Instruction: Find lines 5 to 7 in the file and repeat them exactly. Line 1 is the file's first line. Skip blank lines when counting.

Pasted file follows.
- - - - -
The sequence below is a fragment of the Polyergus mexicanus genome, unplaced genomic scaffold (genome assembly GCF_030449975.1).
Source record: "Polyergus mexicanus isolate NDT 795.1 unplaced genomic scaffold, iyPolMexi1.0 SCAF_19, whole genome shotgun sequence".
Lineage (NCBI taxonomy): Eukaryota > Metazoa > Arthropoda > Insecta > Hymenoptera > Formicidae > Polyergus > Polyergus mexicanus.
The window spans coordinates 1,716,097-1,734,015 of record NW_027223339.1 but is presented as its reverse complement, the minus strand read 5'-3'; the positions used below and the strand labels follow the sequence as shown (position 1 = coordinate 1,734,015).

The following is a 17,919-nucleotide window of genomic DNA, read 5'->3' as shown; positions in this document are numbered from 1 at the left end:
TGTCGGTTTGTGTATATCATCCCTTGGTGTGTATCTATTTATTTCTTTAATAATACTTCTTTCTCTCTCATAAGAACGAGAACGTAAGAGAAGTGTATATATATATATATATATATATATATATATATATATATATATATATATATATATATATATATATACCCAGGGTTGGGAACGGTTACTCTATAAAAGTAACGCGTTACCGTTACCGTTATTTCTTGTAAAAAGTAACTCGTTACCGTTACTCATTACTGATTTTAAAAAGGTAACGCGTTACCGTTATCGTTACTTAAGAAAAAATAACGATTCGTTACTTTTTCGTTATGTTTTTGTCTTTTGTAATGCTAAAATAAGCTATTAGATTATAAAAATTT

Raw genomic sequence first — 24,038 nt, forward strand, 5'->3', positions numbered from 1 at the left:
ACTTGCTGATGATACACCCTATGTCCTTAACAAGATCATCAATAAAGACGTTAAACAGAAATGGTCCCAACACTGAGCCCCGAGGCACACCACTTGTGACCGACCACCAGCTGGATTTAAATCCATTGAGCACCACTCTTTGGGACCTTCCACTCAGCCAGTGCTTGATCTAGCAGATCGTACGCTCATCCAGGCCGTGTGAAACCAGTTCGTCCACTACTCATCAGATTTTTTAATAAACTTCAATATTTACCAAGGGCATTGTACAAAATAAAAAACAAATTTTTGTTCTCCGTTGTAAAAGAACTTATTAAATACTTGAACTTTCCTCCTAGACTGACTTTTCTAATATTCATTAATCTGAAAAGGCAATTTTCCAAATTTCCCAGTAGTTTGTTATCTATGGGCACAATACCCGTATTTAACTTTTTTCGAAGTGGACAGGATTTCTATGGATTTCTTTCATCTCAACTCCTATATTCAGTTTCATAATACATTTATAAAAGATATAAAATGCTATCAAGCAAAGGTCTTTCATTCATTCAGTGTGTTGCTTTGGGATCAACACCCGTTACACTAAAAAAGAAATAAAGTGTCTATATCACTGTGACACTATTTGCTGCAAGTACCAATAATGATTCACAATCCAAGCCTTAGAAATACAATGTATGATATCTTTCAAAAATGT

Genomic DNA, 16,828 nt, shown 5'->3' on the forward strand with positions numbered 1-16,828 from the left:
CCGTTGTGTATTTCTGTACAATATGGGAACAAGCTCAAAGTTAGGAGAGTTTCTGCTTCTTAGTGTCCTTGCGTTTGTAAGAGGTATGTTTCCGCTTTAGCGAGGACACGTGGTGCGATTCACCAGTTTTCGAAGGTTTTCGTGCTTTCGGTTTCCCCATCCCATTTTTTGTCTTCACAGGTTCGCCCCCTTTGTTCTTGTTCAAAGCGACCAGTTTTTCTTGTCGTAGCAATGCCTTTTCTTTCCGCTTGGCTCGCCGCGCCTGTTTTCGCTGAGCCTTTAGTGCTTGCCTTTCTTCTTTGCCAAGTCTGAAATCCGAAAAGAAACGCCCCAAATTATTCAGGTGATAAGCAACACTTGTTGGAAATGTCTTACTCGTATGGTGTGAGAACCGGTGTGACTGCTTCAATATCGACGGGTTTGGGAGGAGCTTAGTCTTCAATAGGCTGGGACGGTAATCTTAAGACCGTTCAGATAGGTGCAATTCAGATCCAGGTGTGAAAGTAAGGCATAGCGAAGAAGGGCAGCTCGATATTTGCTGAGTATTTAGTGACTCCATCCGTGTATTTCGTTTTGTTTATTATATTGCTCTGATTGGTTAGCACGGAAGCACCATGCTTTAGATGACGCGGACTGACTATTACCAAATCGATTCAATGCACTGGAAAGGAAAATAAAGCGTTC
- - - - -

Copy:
The following is a 17,919-nucleotide window of genomic DNA, read 5'->3' as shown; positions in this document are numbered from 1 at the left end:
TGTCGGTTTGTGTATATCATCCCTTGGTGTGTATCTATTTATTTCTTTAATAATACTTCTTTCTCTCTCATAAGAACGAGAACGTAAGAGAAGTGTATATATATATATATATATATATATATATATATATATATATATATATATATATATATATATATATACCCAGGGTTGGGAACGGTTACTCTATAAAAGTAACGCGTTACCGTTACCGTTATTTCTTGTAAAAAGTAACTCGTTACCGTTACTCATTACTGATTTTAAAAAGGTAACGCGTTACCGTTATCGTTACTTAAGAAAAAATAACGATTCGTTACTTTTTCGTTATGTTTTTGTCTTTTGTAATGCTAAAATAAGCTATTAGATTATAAAAATTT

Raw genomic sequence first — 24,038 nt, forward strand, 5'->3', positions numbered from 1 at the left: